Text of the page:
Red Valley is Cappadocia’s most beautiful natural wonder. Surreal rock formations, pinkish-red colors, and ancient cave churches make Red Valley a top destination in Cappadocia.
The best way is to experience Red Valley is by hiking on foot. You can tour the area on horseback or mountain bike (rentals in Göreme), but walking is preferable because the routes are technical and challenging. Motorized vehicles (cars, ATVS, motorcycles) are forbidden in Red Valley to preserve the natural beauty.
The best time to hike is morning or sunset. During these hours the colors blend together to create a spectacular landscape. And compared to midday when the sun is directly overhead, the weather is much more pleasant in the morning and evening. Never hike Red Valley at night time.
Red Valley is actually a series of interconnected valleys in between Göreme and Çavuşin. The Valley is 10 minutes from each of these cities by taxi. The best option is to take a taxi to Panoramic View Point (here on Google maps). You can enjoy the views overlooking the valley, hike through the valley, stop to visit Grape Church and Cross Church, and then walk into Göreme. Such a route is 5 kilometers long and mostly downhill. Be sure to get a map from a local travel agent before your hike.
The unique terrain makes routes are very difficult to navigate. Unless you get lucky, you will not find any churches in Red Valley on the first outing. If you have limited time and want to see the churches or hike a specific route, you should hire a local guide.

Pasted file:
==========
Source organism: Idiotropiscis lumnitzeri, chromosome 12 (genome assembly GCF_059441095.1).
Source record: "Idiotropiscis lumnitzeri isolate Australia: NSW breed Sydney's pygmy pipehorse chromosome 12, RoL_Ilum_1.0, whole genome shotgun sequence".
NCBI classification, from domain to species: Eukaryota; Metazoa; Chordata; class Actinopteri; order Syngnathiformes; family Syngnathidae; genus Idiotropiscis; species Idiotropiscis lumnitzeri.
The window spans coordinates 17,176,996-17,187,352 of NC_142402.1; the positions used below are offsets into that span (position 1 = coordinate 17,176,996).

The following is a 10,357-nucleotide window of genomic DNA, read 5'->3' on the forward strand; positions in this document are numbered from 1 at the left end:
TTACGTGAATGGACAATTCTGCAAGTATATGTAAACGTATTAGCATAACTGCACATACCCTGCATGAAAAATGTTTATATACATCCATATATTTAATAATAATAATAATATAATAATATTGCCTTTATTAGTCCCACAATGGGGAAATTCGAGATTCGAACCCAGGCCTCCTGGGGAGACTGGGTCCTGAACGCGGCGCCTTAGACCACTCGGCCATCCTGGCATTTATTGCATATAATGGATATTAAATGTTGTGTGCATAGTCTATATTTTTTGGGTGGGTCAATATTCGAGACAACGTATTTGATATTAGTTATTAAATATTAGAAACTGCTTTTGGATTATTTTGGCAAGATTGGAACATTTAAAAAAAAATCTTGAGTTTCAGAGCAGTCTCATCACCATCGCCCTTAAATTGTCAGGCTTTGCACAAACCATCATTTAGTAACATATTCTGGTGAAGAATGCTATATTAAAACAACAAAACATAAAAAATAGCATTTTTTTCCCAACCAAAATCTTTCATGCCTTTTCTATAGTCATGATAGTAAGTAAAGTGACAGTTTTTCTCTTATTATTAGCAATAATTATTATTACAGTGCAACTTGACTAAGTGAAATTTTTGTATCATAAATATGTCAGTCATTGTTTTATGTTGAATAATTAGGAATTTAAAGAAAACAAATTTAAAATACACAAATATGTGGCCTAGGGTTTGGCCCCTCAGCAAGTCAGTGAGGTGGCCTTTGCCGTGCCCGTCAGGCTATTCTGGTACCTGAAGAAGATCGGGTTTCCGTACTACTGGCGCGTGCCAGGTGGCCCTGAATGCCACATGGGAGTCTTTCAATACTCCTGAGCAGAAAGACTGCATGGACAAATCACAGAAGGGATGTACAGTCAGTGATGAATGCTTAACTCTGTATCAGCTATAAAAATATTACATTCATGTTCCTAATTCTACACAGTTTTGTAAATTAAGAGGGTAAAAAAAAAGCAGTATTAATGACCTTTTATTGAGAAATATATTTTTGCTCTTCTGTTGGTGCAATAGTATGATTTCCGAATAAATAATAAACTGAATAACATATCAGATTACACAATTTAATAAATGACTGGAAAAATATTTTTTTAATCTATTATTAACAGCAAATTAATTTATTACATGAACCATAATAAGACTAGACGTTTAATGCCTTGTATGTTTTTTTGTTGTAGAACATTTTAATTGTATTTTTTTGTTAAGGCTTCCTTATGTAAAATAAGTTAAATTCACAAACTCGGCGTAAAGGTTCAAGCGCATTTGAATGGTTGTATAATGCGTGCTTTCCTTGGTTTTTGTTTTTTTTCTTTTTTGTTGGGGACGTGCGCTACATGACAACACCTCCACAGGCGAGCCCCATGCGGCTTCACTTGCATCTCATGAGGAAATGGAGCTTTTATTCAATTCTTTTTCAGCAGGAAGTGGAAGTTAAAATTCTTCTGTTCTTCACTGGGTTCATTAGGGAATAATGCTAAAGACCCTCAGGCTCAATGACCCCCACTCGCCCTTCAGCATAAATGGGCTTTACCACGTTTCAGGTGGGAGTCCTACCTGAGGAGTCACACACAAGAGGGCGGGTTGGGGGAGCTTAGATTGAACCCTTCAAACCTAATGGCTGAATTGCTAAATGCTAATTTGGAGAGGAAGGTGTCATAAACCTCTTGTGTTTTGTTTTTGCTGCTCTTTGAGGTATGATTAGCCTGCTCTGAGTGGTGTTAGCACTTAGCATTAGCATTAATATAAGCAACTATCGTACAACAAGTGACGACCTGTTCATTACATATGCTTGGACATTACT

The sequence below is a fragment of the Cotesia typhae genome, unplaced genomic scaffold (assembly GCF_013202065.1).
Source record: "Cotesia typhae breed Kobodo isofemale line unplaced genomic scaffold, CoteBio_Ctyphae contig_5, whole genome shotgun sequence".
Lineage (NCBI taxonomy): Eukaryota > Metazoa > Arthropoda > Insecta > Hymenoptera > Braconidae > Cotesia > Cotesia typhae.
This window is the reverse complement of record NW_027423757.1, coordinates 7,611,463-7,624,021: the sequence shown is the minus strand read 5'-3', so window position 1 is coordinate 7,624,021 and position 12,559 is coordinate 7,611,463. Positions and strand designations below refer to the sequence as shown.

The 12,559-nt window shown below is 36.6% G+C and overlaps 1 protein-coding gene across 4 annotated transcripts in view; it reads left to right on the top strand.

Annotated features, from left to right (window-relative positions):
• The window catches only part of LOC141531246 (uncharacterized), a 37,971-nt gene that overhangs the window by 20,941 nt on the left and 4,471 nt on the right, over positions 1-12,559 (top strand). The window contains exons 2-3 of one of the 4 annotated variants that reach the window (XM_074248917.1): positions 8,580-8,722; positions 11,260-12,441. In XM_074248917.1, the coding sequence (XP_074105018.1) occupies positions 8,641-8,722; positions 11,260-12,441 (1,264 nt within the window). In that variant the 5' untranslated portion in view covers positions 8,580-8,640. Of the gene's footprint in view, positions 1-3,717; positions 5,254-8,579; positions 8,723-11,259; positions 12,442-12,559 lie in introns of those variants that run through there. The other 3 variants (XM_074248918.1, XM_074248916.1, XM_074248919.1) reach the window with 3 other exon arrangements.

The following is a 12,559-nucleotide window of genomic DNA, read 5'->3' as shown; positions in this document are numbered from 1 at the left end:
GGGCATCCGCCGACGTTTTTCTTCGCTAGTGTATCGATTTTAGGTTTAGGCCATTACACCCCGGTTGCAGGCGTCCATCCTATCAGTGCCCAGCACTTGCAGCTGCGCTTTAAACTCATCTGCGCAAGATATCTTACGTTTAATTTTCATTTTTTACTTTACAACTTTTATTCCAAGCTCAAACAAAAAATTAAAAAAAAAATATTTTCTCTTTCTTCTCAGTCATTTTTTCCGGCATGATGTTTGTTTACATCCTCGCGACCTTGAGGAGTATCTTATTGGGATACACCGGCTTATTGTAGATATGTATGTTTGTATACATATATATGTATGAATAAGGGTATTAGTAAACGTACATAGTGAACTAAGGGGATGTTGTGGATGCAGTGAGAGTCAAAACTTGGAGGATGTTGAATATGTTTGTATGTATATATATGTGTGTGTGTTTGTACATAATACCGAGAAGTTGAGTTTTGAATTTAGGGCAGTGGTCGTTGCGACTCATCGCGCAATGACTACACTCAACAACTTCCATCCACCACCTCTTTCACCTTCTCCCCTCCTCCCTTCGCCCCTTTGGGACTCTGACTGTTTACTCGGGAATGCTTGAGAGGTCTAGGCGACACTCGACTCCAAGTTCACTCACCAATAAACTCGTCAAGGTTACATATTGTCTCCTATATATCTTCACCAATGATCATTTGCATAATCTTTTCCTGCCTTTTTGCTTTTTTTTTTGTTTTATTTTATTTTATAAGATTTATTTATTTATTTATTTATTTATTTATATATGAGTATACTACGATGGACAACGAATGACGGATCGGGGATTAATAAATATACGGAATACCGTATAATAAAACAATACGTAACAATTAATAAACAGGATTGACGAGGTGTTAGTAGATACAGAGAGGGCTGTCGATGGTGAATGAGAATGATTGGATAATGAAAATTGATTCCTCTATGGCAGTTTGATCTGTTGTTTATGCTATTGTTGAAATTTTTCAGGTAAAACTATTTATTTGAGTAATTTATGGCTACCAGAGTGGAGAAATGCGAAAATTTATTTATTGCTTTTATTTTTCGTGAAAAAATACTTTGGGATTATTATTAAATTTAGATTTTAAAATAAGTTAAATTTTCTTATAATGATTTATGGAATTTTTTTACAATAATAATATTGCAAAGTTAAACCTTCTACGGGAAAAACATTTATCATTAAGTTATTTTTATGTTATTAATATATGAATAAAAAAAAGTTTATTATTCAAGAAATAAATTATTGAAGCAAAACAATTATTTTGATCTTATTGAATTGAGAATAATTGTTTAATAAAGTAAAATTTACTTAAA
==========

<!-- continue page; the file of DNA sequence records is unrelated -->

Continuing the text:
Red Valleys incomparable landscape resulted from millennia of geological formation. The volcanoes Mt. Erciyes (near Kayseri) and Hasan Dağı (near Aksaray) spewed ash into the air. The volcanic ash settled and consolidated into a light, porous rock called “tuff.” Rain and wind have eroded away the soft rock, leaving behind the swirling cliffs and fairy chimneys.
Red Valley was first developed during the Byzantine period, during the renaissance of the Middle Byzantine Period (900–1100 AD). The Byzantine Greeks developed the valley’s agriculture and cave churches. They carved several kilometers of water channels, dug large cisterns, and terraced the valley floors. Such intensive agricultural investments allowed for a significant population to dwell in the valley. They also carved kitchens, beehives, and pigeons houses into the landscape. Many of these agricultural feature can be seen as you hike through the valleys.
The advanced irrigation system was largely abandoned during the Ottoman Empire. Today, Turkish farmers continue to cultivate their private fields, although Red Valley is part of the Göreme National Park.
Cave churches are scattered throughout the valley, and they can be hard to find. For more information on any of the churches, click the links below.
The two best cave churches to visit are Grape Church (Turkish, Üzümlü Kilise) and Cross Church (Turkish, Haçlı Kilise). They are fairy chimney churches with well-preserved paintings next to a “Tea Garden.” At both sites, you can examine medieval church frescos, enjoy beautiful vistas, and drink fresh-squeezed orange juice. Life does not get better than that!
Meskendir Monastery, Column Church, and Three Crosses Church are also worth visiting because of their unique cave architecture. You can also explore Rose Valley Monastic Area and St. John the Baptist Church towards the bottom (Western end) of the valley. Three churches in Red Valley are locked: Joachim and Anna Church, Ayvalı Church, and Zindanönü Church.